Northeast
Neighborhood Library

Mother's Day Reads

Published on Wednesday, May 14, 2014

Welcome to the new Northeast Neighborhood Library blog series, Your Friday Five!  Each week, the children's and teen staff will round up five of their favorite resources and reads around a certain topic. This week are we celebrating that special lady in your life: your mama. Be it your Mom, Step-mom, Grandma, Memaw, Nana, or Auntie these reads will surely help you feel the love of these amazing women.

Published on Thursday, May 8, 2014

Come join Deaf Services Librarian Janice Rosen at the Northeast Neighborhood Library on Wednesday, June 18 from 10:30 to 11 a.m. as she shares some stories in American Sign Language, and teaches some simple ASL signs and games. 

Target ages 3-5, but all ages are welcome.

I Love You signASL/voice interpreters and therapy dogs from People Animals Love will be present.

Questions? Email lbph.dcpl@dc.gov, voice/video 202-559-5368.

Published on Friday, May 2, 2014

Worlds Fair BuildingsI grew up hearing my parents tell stories of where they were when Kennedy was shot, when the moon landing happened, and when Nixon resigned. I have no memories, no experience with any of these things. As real as those important moments are for my parents, they are little more then events in a history book to me. As vivid and defining as they are for their generation, they are fuzzy and distant for mine.  

Discover read-alikes for some of your favorite childhood books!

Published on Thursday, May 1, 2014

 

Throwback Thursday

 

Published on Wednesday, April 30, 2014

Describing a PaintingNortheast’s own Lizzie Nolan and Torin Jensen engaged 20 kids with snacks, writing exercises, and finally, a chance to read their own work aloud to a friendly audience. Beginning with a sensory-detail exercise, the workshop participants were given a variety of snacks, ranging from wrinkled dates to salty pretzels, and were tasked with using their five senses to describe them. 

Later, they used those same skills along with their imagination to brainstorm descriptive details of a famous painting, offering up words and phrases to be written on the whiteboard.

Author, Carolyn Morrow Long compares the 'American Horror Story' characters to their real-life counterparts.

Published on Wednesday, April 23, 2014

Marie LaveauMadame LaLaurieAre you a fan of American Horror Story? Were you horrified by the characters of Delphine and Marie in season three? Did you know they were real people who lived in 19th-century New Orleans?

Join us on May 12 at 7:00 p.m. when author Carolyn Morrow Long will use the biographies she wrote to compare these legendary woman with their fictitious portrayals in American Horror Story.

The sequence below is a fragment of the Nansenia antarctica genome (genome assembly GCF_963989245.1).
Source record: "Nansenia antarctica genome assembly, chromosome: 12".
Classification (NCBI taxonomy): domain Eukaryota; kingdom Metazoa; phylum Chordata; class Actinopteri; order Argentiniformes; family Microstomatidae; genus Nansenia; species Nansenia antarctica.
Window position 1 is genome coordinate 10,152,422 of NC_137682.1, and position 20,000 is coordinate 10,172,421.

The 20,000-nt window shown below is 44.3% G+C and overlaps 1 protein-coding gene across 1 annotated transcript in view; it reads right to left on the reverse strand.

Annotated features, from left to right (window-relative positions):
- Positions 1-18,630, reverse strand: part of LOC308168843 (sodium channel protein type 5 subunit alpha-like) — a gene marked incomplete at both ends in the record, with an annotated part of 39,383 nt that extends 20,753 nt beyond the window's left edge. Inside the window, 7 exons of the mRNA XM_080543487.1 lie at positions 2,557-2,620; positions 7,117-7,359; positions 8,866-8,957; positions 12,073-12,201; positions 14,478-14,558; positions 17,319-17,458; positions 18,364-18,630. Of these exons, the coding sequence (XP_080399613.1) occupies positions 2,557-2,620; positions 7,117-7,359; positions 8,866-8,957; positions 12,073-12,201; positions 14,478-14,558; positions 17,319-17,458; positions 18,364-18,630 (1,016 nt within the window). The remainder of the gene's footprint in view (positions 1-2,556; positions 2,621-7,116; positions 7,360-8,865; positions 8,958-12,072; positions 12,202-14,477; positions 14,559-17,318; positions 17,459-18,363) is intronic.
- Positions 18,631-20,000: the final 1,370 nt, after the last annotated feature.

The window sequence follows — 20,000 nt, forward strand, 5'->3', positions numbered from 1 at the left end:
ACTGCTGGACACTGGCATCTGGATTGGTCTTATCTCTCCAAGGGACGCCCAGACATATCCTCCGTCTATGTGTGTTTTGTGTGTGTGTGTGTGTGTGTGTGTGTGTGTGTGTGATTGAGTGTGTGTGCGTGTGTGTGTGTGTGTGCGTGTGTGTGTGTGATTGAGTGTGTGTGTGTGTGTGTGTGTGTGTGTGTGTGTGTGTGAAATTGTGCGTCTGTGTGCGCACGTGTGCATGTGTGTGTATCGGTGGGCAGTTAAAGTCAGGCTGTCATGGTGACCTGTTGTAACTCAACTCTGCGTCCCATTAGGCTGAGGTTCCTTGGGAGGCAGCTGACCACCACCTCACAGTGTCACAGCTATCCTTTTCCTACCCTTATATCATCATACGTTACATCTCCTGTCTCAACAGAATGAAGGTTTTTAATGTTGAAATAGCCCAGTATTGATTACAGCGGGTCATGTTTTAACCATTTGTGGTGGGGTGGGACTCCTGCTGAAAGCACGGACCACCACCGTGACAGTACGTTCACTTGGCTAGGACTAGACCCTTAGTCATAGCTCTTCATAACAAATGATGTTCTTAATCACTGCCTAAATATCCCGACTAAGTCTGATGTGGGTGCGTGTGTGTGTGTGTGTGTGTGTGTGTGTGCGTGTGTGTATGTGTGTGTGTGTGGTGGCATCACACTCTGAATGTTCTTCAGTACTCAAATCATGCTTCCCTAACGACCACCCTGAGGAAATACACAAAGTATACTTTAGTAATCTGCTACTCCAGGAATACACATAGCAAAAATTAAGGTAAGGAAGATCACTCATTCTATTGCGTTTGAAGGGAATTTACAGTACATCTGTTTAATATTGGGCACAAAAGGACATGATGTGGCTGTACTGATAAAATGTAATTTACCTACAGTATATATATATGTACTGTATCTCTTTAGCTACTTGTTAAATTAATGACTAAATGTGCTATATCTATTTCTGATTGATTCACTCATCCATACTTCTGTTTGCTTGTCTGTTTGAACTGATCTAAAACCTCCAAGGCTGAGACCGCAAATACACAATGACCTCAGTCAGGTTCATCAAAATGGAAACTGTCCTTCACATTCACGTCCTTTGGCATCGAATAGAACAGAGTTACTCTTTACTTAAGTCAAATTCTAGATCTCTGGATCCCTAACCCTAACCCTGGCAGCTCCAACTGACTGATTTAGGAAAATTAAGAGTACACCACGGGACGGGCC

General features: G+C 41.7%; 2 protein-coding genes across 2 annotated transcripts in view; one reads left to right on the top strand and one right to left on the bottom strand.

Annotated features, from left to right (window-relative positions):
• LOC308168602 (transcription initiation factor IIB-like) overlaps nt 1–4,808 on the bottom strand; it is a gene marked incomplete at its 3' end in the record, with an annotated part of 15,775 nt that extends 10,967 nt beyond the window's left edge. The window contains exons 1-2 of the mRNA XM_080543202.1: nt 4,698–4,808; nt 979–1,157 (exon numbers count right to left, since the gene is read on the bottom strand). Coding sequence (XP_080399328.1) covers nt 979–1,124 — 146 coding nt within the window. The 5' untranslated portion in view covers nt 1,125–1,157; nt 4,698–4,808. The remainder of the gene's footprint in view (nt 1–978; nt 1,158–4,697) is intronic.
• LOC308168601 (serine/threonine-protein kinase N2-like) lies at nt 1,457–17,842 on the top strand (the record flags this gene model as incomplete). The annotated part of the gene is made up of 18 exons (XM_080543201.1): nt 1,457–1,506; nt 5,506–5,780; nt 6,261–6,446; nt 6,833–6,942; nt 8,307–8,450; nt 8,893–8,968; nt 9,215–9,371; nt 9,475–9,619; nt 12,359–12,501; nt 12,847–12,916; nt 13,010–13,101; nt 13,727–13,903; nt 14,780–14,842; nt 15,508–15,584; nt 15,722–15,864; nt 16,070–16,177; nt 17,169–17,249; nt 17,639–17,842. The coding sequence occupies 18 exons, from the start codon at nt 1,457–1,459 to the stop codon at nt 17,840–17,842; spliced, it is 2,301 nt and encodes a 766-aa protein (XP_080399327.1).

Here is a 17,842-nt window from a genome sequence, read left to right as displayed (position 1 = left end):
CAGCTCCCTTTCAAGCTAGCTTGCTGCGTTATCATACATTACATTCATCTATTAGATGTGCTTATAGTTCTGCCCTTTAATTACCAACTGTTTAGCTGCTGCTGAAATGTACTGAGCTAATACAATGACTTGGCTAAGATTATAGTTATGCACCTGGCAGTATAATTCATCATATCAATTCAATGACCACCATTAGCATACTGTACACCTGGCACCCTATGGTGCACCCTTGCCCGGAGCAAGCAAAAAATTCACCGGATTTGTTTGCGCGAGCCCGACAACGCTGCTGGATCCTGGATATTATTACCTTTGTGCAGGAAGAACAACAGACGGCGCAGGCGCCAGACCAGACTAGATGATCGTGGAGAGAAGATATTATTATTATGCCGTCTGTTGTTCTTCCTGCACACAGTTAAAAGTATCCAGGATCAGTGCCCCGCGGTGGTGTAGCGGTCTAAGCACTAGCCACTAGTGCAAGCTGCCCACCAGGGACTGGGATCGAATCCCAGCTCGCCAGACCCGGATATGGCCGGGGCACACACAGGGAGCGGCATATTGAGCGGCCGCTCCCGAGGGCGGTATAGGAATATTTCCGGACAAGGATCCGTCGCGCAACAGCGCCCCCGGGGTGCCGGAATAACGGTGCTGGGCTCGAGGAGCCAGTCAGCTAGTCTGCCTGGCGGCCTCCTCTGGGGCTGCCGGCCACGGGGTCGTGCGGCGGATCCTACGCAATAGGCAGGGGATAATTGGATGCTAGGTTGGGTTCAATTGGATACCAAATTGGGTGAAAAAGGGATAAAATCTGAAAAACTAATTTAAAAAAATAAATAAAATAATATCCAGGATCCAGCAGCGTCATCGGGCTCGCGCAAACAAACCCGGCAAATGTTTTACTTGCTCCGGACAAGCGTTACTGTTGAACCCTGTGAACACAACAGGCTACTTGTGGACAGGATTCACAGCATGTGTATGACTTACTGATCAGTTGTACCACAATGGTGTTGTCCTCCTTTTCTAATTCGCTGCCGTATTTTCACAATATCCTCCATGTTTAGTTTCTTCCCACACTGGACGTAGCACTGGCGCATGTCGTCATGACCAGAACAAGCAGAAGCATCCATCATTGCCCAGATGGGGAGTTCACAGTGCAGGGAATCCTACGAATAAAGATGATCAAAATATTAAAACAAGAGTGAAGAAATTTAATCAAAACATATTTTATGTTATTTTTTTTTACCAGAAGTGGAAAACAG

Blake's First Friday Five

Published on Friday, April 18, 2014

Welcome to the new Northeast Neighborhood Library blog series, Your Friday Five! Each week, the children's and teen staff will round up five of their favorite resources and reads around a certain topic. This Friday, we are highlighting graphic novels.

As someone who had not read graphic novels, I decided I had to break out of my comfort zone and try something new. A quick look into our handsomely renovated Young Adult space helped me discover these great books: 

Five fun tunes

Published on Friday, April 18, 2014

Welcome to the new Northeast Library blog series, called Your Friday Five!

Each week, the children's and teen staff will round up five of their favorite resources and reads around a certain topic. This Friday, we are highlighting five fun tunes you can find on Freegal!

If you're anything like me, you go on serious music kicks where you only listen to a particular genre for a while. It doesn't happen often, but when it does, I just can't get enough of it! Lately I've been listening to a lot of folk, folk rock and alternative rock. Here are the top five songs on my iPod's Recently Played playlist. 

Film Screening and Discussion

Published on Thursday, April 17, 2014

Since the infancy of the film industry, there have been innovative and influential women both in front of and behind the camera making their mark on the world of movies and television.

Even before the Méliès brothers' first films, there was Alice Guy-Blaché's La Fée aux Choux (The Cabbage Fairy), believed to be the first narrative motion-picture ever made. Women played integral roles in the eras that followed, from the silent era through classic Hollywood, past the avant-garde latter part of the 20th century all the way up to contemporary times. Directors like Kathryn Bigelow and Sofia Coppola, actors like Meryl Streep and Lupita Nyong'o, and screenwriters such as Tina Fey and Nora Ephron, are all celebrated for their critical and beloved contributions to big screens and silver screens alike.

May's book is The Expats by Chris Pavone

Published on Monday, April 14, 2014


For May's meeting we are reading The Expats by Chris Pavone.

Pages